Microscopic particles of dust and soot are killing thousands of Californians each year. The Environmental Working Group - a Washington D.C.-based research and advocacy organization - reports that floating particles cause more than 9,300 deaths in the state each year. Most of them are from car exhausts and factories.
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Air pollution was responsible for more than 4,000 deaths in Hong Kong in 2000 and there are no signs the air quality will improve, A study conducted by Hong Kong University found that there were 4,262 deaths in 2000 due to cardiovascular and respiratory illnesses such as heart attacks and lung cancer arising mainly from air pollution. "We believe the death is precipitated by air pollution," says Anthony Headley, the university's chair of community medicine. "It is very clear even with the government's measures to improve air quality there is no improvements in the past two years."
Headley calls for "urgent and radical air-quality intervention to avoid further harm to health.
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Environmental monitoring stations on top of Hawaii's Mauna Loa, which is 13,677 feet high, have found arsenic, copper and zinc that came from smelting in China 5 to 10 days earlier, even though China is thousands of miles away.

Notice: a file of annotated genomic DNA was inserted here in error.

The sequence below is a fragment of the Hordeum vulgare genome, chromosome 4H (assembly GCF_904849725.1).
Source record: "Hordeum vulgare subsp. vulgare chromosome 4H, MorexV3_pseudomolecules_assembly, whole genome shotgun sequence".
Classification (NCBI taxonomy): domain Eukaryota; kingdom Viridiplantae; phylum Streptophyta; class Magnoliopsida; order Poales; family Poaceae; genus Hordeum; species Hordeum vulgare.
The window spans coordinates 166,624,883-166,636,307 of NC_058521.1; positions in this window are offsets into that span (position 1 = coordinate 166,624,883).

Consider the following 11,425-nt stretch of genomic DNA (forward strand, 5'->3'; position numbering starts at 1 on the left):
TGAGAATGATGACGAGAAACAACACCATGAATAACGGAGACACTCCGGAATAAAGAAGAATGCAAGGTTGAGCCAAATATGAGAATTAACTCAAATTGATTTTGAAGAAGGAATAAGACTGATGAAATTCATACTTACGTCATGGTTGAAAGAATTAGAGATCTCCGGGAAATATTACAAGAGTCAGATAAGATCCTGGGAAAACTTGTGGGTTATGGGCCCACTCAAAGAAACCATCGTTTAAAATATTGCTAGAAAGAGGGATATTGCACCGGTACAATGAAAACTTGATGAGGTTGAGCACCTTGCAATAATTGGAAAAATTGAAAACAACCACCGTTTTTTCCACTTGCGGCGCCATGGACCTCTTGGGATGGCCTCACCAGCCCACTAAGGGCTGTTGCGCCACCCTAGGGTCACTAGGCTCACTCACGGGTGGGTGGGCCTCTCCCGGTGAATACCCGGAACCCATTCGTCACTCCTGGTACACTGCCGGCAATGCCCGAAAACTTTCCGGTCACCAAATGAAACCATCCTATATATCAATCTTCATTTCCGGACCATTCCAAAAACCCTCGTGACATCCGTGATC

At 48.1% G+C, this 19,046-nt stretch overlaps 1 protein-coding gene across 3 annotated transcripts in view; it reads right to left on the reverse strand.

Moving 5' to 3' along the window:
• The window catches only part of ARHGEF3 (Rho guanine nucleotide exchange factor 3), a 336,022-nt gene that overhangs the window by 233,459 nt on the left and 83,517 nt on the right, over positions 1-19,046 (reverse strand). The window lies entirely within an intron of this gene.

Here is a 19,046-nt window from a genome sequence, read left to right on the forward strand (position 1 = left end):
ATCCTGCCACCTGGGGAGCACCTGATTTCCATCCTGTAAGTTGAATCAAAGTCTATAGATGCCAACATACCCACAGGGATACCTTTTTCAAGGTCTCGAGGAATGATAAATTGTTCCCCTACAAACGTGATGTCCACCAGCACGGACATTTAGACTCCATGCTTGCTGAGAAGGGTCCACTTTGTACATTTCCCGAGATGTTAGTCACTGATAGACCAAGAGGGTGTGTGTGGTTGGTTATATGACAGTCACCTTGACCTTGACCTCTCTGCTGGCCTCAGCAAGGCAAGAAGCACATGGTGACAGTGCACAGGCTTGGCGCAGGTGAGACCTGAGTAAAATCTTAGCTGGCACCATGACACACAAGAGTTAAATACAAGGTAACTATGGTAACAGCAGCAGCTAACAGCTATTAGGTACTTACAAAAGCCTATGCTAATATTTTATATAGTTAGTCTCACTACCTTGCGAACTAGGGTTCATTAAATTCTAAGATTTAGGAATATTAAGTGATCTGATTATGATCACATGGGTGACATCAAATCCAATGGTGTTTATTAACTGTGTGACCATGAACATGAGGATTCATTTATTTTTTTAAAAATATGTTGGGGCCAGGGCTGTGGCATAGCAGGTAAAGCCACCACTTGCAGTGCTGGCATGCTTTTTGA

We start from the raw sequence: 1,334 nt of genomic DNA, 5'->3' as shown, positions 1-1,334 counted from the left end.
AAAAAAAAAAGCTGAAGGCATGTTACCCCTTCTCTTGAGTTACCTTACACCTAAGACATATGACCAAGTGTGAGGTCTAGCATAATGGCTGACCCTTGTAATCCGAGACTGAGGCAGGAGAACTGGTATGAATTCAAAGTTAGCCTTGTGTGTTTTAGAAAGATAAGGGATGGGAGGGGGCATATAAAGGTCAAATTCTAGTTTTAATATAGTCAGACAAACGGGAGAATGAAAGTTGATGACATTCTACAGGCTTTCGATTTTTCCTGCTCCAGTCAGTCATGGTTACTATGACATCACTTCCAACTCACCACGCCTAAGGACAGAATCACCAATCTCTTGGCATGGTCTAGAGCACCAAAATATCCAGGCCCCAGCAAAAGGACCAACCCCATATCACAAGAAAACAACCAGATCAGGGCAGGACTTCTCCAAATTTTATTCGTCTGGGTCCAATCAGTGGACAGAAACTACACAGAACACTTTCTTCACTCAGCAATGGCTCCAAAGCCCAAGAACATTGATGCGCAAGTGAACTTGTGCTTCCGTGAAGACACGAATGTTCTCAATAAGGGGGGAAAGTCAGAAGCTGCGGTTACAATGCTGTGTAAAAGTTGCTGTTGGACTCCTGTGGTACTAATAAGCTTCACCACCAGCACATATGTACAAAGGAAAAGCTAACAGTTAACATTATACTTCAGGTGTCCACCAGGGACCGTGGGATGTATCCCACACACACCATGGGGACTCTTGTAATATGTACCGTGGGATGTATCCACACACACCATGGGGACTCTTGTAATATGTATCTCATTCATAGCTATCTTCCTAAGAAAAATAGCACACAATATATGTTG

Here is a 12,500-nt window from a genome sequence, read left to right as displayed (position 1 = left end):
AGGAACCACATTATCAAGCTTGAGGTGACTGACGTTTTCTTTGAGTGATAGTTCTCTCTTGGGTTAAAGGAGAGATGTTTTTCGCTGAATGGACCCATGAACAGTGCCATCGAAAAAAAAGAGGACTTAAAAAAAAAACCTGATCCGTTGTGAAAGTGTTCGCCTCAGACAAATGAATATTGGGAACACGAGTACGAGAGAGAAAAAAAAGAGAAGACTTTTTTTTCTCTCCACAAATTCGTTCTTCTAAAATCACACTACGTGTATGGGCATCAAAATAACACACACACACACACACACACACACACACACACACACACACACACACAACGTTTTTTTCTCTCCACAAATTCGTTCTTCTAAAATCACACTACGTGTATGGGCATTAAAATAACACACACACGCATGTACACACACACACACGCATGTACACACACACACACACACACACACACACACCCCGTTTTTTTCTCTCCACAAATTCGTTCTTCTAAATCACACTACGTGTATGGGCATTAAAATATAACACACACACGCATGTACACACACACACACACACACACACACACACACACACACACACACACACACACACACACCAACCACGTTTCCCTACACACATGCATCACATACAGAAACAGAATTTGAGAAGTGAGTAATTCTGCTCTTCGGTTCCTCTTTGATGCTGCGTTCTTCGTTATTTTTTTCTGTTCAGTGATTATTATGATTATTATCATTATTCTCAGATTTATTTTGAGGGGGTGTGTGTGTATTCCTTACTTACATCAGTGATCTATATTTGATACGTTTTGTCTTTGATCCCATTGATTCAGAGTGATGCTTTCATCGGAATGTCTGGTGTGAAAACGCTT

When industrial pollution first showed up at Mauna Loa a few years ago, scientists were surprised. Now they know that the pollution from the world's largest cities affects the whole Earth. "It turns out Hawaii is more like a suburb of Beijing," says Thomas Cahill, a University of California atmospheric scientist.
Along the West Coast, scientists have been measuring pollutants as they land after traveling across the Pacific. They have used data gathered on the ground and from an airplane flying along the coast to measure aerosol pollutants that blow eastward each spring, carried by the prevailing winds. For the United States, China is a major source of dangerous pollutants. For Europe, it's the United States.
"It's kind of a natural human condition to point to someone else who is causing your problems," says David Parrish, a research chemist with the National Oceanic and Atmospheric Administration. "Each state points to the state upwind and says, 'You're causing our problems.'"